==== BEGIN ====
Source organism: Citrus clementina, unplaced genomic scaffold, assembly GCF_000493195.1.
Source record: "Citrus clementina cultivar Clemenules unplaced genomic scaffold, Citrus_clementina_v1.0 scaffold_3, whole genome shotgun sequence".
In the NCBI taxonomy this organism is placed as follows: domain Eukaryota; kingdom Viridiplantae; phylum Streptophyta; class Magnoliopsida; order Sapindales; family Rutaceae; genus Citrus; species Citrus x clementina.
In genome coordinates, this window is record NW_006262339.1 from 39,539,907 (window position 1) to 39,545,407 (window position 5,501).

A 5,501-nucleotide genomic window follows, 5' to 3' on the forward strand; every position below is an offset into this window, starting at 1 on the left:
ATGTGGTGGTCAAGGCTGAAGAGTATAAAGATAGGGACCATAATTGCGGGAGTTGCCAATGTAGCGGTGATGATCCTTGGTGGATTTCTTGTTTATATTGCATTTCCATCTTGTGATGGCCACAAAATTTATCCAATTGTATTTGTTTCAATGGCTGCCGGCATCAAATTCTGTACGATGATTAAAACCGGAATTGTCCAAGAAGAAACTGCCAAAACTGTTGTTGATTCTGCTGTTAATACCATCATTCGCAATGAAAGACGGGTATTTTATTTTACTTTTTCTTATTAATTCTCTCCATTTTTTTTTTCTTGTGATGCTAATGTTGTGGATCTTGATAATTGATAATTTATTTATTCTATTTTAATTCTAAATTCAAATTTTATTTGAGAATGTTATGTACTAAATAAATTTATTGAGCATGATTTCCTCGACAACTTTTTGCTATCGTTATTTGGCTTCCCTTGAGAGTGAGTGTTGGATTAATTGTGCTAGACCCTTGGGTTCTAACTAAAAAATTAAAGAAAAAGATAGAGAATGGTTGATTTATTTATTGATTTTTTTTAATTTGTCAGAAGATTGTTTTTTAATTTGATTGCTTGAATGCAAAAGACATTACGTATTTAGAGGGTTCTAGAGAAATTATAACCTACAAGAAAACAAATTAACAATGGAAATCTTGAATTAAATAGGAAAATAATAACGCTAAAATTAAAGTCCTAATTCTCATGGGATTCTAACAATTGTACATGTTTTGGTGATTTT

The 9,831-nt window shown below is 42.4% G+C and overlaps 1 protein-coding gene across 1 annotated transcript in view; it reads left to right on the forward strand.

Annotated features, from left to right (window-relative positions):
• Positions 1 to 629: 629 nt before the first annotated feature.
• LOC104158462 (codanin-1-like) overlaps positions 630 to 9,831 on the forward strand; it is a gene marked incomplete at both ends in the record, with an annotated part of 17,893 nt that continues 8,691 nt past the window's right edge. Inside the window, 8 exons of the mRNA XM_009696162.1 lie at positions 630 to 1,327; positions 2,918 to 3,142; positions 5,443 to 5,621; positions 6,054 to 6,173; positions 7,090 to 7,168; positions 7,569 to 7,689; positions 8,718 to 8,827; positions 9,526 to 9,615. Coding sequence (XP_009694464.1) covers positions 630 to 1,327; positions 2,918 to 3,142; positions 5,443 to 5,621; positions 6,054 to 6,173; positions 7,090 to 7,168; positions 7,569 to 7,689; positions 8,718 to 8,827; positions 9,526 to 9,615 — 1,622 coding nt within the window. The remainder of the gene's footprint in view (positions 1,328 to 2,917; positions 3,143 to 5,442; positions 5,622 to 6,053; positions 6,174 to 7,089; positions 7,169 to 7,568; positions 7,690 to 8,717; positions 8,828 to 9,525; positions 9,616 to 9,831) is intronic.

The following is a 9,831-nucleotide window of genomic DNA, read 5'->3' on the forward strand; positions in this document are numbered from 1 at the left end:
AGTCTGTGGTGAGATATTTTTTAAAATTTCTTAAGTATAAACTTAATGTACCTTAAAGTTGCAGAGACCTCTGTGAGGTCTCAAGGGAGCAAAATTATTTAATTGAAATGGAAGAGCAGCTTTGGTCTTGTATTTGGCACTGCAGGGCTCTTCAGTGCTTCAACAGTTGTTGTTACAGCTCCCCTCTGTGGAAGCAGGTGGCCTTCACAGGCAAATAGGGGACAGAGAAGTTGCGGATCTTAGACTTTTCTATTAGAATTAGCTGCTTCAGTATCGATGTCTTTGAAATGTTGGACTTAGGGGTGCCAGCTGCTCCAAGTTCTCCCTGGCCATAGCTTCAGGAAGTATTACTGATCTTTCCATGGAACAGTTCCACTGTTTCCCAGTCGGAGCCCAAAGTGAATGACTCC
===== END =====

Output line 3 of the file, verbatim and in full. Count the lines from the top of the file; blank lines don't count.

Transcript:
In the NCBI taxonomy this organism is placed as follows: domain Eukaryota; kingdom Viridiplantae; phylum Streptophyta; class Magnoliopsida; order Sapindales; family Rutaceae; genus Citrus; species Citrus x clementina.